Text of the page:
G-H is working to improve PE and health classes at CHS. She changed the curriculum and the way that students view physical education. (Abby Cooper)
G-H is working to improve PE and health classes at CHS. She changed the curriculum and the way that students view physical education.

Abby Cooper

G-H’s Gym Changes

G-H describes her changes to the gym and health classes

January 16, 2019

“While I wasn’t really looking for a change, change was probably the biggest thing that I needed and now I have the benefit of collaborating with my department every single day,” CHS physical education and health teacher Sarah Gietschier-Hartman said.

Gietschier-Hartman transitioned to the high school this year after teaching physical education at Wydown Middle School for seven years. She is dedicated to changing the physical education culture and curriculum at the high school and in the rest of the district.

This summer, Gietschier-Hartman met with colleagues Steve Hutson and Dave Brechin to make changes to the physical education curriculum. She also spoke with Wydown Middle School health teachers Jill Warner and Rachel Gasawski to update the health curriculum.

“We literally started from scratch; we were rebuilding everything and that process was really smooth,” Gietschier-Hartman said. “It is really easy to work with Hutson and Brechin.”

Hutson, Brechin and Gietschier-Hartman are all recent additions to the high school staff, and despite their unfamiliarity with the high school, they quickly established an effective group dynmic.

One of the teachers’ main goals is to ensure that the topics covered in middle school and high school flow naturally.

“We want to make sure that the topics that are taught in class are covered at the appropriate time in the appropriate order and that they makes sense based on what students learned at Wydown,” Gietschier-Hartman said.

The teachers also hope to instill a love for physical education in their students as well as general knowledge about staying healthy.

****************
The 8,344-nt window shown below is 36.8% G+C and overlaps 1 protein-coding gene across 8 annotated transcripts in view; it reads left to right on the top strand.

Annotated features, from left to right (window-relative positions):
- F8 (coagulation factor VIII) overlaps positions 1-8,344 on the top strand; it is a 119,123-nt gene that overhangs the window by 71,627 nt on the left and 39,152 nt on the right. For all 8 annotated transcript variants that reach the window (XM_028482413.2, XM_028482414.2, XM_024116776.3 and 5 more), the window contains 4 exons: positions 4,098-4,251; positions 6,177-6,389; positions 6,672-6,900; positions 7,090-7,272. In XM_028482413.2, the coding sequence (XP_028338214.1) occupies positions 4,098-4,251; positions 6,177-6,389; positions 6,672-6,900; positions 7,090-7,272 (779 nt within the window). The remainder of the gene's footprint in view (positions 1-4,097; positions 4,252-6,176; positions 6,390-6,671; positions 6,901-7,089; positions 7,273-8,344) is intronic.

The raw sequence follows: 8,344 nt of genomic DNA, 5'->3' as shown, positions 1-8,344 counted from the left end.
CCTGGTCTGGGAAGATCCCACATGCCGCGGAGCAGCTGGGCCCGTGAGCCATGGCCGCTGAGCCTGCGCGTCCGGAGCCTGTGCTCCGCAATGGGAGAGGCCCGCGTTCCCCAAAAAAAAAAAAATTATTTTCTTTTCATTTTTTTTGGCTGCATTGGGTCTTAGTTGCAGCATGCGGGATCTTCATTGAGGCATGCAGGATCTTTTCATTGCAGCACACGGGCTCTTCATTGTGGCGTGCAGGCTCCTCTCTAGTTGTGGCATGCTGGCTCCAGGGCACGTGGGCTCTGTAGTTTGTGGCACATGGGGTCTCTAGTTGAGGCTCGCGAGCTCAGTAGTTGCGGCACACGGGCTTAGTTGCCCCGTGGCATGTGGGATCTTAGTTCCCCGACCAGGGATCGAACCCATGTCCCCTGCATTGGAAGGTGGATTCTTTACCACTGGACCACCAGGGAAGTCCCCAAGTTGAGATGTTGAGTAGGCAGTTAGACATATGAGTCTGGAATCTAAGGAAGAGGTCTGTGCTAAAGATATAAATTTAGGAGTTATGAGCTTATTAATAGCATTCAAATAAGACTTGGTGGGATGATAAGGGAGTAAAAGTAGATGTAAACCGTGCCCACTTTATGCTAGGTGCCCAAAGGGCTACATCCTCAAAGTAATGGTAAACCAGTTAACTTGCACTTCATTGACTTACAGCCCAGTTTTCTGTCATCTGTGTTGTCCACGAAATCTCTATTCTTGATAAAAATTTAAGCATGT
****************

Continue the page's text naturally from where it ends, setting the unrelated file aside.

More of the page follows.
“Hopefully, students take physical education through senior year. I want them to graduate with this amazing skill set so that they can navigate a gym when they are in college,” Gietschier-Hartman said.

After consulting other experts regarding the role of gender in physical education, she decided to implement a new philosophy in her classes.

“The research shows that one thing that students dislike about PE is being forced to change for class because of a locker room environment that they might not be comfortable with,” Gietschier-Hartman said. “I stopped requiring students to change their clothes and have gotten amazing feedback.”

Gietschier-Hartman says that the new policy increases activity time and creates more equity. Students who do not have the resources to regularly wash their PE clothing no longer have that burden.

We literally started from scratch; we were rebuilding everything and that process was really smooth. It is easy to work with Hutson and Brechin.”

— Sarah Gietschier-Hartman

Gietschier-Hartman and her colleagues also changed how students are assessed. They eliminated participation points and found new ways to evaluate their students’ growth.

“Just like any other subject area, we want to assess our students about what they know, what they understand, and what they can do in relation to outcomes and standards that we are required to teach,” Gietschier-Hartman said.

Gietschier-Hartman feels that the changes to health and physical education have had a positive effect on students.

We surveyed students this semester and found that they are enjoying their classes and valuing physical activity,” Gietschier-Hartman said. “Their mindset has changed for the better.”

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